- - Friday, September 9, 2011

A DEATH IN SUMMER
By Benjamin Black
Henry Holt, $25, 320 pages

MISTERIOSO
By Arne Dahl
Pantheon, $25.95, 352 pages

It is rare that murder most foul is overwhelmed by literary grace, yet that is true of Benjamin Black’s latest mystery. Even violent death can assume a lyrical tone when it is the work of an author for whom mysteries seem to have become a hobby since he claimed a major literary award under another name.

Writing as John Banville, Mr. Black won the Booker Prize for “The Sea.” He is now turning out a mystery series set in psychological darkness and the steamy rain of 1950s Dublin. His plotting is as quirky as his aptly named protagonist, the psychologist Dr. Quirke.

Quirke is a weary man who struggles in a gloomy personal world of alcoholism and failed romances, in between aiding Detective Inspector Hackett with unsavory investigations. And this one ranges from unsavory to sordid, beginning with the violent death of Richard Jewell, a newspaper magnate otherwise known as “Diamond Dick” who has apparently blown his head off with a shotgun.

The question is whether this is a case of murder, and there certainly appear to be a substantial cast of suspects who would have been happy to kill Jewell. Characteristically, Mr. Black softens his description of the setting of the bloody death with an evocative rural passage in which he notes, “It added to the shock of the event that it had taken place on a drowsy Sunday afternoon in summer while the beeches along the drive sweltered in the sun and the mingled smell of hay and horses lay heavy on the summer air.”

The author’s skill in creating atmosphere is most effective in a chilling encounter between Quirke and the 8-year-old Giselle, the demon-haunted child of the dead man. Nothing is said that is not trivial, yet much is conveyed that he does not comprehend until too late. Asked what games she plays with her friends, she gives him a look that is “a brief flash of irony and amusement” and says, “Oh the usual. You know.” Quirke “felt himself mocked,” as indeed he has been.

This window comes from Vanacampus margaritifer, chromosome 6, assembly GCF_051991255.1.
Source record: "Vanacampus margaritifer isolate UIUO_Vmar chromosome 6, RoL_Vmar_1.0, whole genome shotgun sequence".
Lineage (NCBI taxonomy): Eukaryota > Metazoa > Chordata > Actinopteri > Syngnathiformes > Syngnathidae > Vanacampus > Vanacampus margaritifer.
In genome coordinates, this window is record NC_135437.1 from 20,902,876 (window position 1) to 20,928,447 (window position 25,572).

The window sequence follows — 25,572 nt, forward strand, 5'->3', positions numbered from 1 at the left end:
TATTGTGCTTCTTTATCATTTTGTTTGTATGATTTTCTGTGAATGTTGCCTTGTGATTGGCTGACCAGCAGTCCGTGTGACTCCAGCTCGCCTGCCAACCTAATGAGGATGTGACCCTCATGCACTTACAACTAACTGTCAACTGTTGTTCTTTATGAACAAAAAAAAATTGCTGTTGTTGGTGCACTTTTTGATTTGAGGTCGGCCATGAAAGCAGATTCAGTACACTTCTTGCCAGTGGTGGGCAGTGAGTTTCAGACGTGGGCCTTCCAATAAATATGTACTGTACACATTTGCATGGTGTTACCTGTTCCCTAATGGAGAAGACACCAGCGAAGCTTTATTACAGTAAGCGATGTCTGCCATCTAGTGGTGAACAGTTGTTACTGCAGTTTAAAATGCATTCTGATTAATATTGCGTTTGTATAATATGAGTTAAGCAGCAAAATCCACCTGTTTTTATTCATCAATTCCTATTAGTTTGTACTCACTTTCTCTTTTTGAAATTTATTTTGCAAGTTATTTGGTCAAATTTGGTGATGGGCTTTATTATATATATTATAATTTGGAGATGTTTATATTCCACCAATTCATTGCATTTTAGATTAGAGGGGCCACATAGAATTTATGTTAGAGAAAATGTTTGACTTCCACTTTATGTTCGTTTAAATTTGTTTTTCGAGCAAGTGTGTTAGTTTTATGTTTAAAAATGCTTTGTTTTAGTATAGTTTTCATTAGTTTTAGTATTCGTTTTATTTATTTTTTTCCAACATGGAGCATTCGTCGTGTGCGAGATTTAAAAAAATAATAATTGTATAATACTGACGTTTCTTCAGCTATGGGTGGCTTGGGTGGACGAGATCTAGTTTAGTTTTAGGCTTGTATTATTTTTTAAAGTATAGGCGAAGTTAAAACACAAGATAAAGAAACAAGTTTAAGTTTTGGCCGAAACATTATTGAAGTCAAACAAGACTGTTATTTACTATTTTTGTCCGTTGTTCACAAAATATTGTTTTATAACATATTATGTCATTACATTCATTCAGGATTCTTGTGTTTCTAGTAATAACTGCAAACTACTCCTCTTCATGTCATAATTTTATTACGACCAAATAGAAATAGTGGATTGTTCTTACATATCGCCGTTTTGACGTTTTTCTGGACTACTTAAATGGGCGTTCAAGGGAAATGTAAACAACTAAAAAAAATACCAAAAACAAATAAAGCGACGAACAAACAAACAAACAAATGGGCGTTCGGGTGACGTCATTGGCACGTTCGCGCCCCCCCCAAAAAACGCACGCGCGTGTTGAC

Quirke has an affair with Francoise, the coolly elegant wife of Jewell, which turns out to be more of a bitter irony than most of his involvement with women. Even with his daughter Phoebe, Quirke, has a tangled, emotionally tormented relationship, but Francoise is far more than he can cope with, especially when he becomes aware of what she is and what she has done.

There is a quintessentially Irish darkness to the plot, but it is Mr. Black’s writing that carries the book, with its interspersing passages of introspection and delicacy. On the basic side of crime and punishment, Detective Inspector Hackett is jovially and cynically competent as he deals with a situation in which he must make a devil’s deal involving Jewell’s killer.

Quirke is clearly going to be with us for a while - at least as long as Mr. Black puts his prodigious imagination and writing flair to work on the gloomy crime world of Dublin. Let’s look forward to it.

The Scandinavian crime wave rolls on, and readers may begin to miss Henning Mankell as they cope with mysteries noted for their complicated style rather than their vivid characterization. In the case of Arno Dahl’s “Misterioso,” it marks the debut of detective Paul Hjelm, who leaps from a hostage situation at a bank in the suburbs of Stockholm to becoming a member of an exclusive team on a national manhunt.

Their mission is to track down a killer who is wiping out high-profile business leaders by putting two bullets in their heads. It’s what he does afterward that makes his behavior intriguing, because he painstakingly removes the bullets from walls to the music of Thelonious Monk’s jazz recording “Misterioso.”

The secret police team follow leads in directions ranging from the Russian mafia to the clandestine world of the very wealthy as they slowly zero in on the why as well as the how of the killings. Mr. Dahl gets off to a good start with an intriguing description of uncannily accurate dart-throwing and a tense evocation of a hostage drama. But the story slows to a crawl, and its style is humorless and tendentious.

Muriel Dobbin is a former White House and national political reporter for McClatchy newspapers and the Baltimore Sun.